Young can’t use online health help
New research by James Cook University suggests many young people can’t make simple nutritional calculations, or apply or evaluate information using online health resources.
JCU marketing expert, Professor Lynne Eagle co-authored a study in which researchers questioned 175 business students. More than half were under 20-years-old and almost all were under 30.
They found more than 50 per cent of those surveyed used online resources to search for health information at least once a month.
But many were uncertain about their ability to evaluate the information and commonly-used health and nutrition terms, and could not effectively use nutritional labels. Only 17 per cent gave a correct definition of BMI, and half could not calculate the total calories within a container of ice cream.
Professor Eagle said several assumptions underpinned current health and nutrition communication policies. “The first is that information provision will lead to better outcomes. We’ve shown this to be not necessarily so because many young people don’t know how to interpret it.”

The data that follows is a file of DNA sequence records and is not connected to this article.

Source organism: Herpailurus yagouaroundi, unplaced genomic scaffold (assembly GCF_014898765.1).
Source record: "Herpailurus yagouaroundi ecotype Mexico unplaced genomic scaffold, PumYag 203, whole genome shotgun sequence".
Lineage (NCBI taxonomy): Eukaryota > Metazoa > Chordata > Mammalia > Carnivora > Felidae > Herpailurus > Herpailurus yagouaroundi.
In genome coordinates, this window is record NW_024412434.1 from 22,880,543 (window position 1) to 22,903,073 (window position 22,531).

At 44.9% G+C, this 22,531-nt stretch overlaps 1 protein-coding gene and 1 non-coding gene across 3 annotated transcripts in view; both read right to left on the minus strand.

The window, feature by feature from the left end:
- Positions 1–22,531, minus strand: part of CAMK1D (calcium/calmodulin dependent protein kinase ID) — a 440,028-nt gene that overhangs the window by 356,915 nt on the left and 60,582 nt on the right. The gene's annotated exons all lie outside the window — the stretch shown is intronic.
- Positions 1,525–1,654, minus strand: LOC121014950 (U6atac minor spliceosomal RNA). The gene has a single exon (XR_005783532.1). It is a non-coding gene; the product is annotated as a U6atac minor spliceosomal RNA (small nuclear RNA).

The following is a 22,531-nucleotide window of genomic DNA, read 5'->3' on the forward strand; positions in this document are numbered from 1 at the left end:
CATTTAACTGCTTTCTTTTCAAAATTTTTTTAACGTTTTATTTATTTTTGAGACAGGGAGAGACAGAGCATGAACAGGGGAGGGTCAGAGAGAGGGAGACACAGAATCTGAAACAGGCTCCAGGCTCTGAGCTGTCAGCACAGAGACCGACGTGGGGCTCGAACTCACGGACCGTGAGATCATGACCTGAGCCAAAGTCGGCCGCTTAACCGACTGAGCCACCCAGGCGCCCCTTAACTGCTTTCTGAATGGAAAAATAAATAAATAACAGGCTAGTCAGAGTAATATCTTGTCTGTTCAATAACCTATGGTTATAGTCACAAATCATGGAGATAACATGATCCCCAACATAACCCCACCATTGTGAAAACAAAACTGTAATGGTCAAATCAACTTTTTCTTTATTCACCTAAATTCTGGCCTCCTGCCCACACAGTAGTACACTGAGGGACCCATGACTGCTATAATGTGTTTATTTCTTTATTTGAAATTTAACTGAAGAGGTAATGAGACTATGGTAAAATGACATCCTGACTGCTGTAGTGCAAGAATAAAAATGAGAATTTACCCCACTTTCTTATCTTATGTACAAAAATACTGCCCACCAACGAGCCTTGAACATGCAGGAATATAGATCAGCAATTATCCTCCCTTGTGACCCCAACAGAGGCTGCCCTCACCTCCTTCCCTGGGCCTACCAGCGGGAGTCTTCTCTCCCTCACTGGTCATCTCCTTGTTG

Professor Eagle said the key conclusions were that online sources were not yet the dominant source for health information. “The ability of this group to evaluate and apply information has been overstated as has their interest in the area and the ability to make even simple nutritional calculations and thus decisions.”
She said that if online health resources are to be effective, things needed to change. “Ways need to be found to overcome existing ignorance and disinterest, engage young adults and improve their competencies in selecting and using material.”
Professor Eagle said the findings of this study have wider implications regarding the literacy and numeracy challenges faced by a large proportion of consumers across national borders.
Professor Lynne Eagle
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Link to study outline: http://bit.ly/1UGlfC2